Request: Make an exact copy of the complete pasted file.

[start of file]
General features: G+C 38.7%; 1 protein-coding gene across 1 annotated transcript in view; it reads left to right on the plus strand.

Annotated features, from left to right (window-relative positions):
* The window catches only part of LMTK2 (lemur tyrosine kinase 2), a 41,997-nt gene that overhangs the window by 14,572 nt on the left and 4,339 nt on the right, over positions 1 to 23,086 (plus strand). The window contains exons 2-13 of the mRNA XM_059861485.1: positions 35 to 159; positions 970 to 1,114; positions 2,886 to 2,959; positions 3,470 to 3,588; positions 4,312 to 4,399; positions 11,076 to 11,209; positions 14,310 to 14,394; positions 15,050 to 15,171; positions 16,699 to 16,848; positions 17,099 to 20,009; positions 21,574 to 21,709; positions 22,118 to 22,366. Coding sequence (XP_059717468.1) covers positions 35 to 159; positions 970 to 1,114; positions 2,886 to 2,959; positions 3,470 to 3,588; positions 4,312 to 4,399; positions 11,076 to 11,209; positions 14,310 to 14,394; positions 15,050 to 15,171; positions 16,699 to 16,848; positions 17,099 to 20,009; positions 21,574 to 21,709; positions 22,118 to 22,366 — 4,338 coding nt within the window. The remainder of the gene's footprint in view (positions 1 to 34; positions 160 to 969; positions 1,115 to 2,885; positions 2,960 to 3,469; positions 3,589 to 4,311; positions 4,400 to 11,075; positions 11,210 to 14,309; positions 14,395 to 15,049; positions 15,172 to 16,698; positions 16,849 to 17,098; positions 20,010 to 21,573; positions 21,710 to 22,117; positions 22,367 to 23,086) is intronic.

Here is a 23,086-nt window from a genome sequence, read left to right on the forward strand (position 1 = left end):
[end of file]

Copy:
General features: G+C 38.7%; 1 protein-coding gene across 1 annotated transcript in view; it reads left to right on the plus strand.

Annotated features, from left to right (window-relative positions):
* The window catches only part of LMTK2 (lemur tyrosine kinase 2), a 41,997-nt gene that overhangs the window by 14,572 nt on the left and 4,339 nt on the right, over positions 1 to 23,086 (plus strand). The window contains exons 2-13 of the mRNA XM_059861485.1: positions 35 to 159; positions 970 to 1,114; positions 2,886 to 2,959; positions 3,470 to 3,588; positions 4,312 to 4,399; positions 11,076 to 11,209; positions 14,310 to 14,394; positions 15,050 to 15,171; positions 16,699 to 16,848; positions 17,099 to 20,009; positions 21,574 to 21,709; positions 22,118 to 22,366. Coding sequence (XP_059717468.1) covers positions 35 to 159; positions 970 to 1,114; positions 2,886 to 2,959; positions 3,470 to 3,588; positions 4,312 to 4,399; positions 11,076 to 11,209; positions 14,310 to 14,394; positions 15,050 to 15,171; positions 16,699 to 16,848; positions 17,099 to 20,009; positions 21,574 to 21,709; positions 22,118 to 22,366 — 4,338 coding nt within the window. The remainder of the gene's footprint in view (positions 1 to 34; positions 160 to 969; positions 1,115 to 2,885; positions 2,960 to 3,469; positions 3,589 to 4,311; positions 4,400 to 11,075; positions 11,210 to 14,309; positions 14,395 to 15,049; positions 15,172 to 16,698; positions 16,849 to 17,098; positions 20,010 to 21,573; positions 21,710 to 22,117; positions 22,367 to 23,086) is intronic.

Here is a 23,086-nt window from a genome sequence, read left to right on the forward strand (position 1 = left end):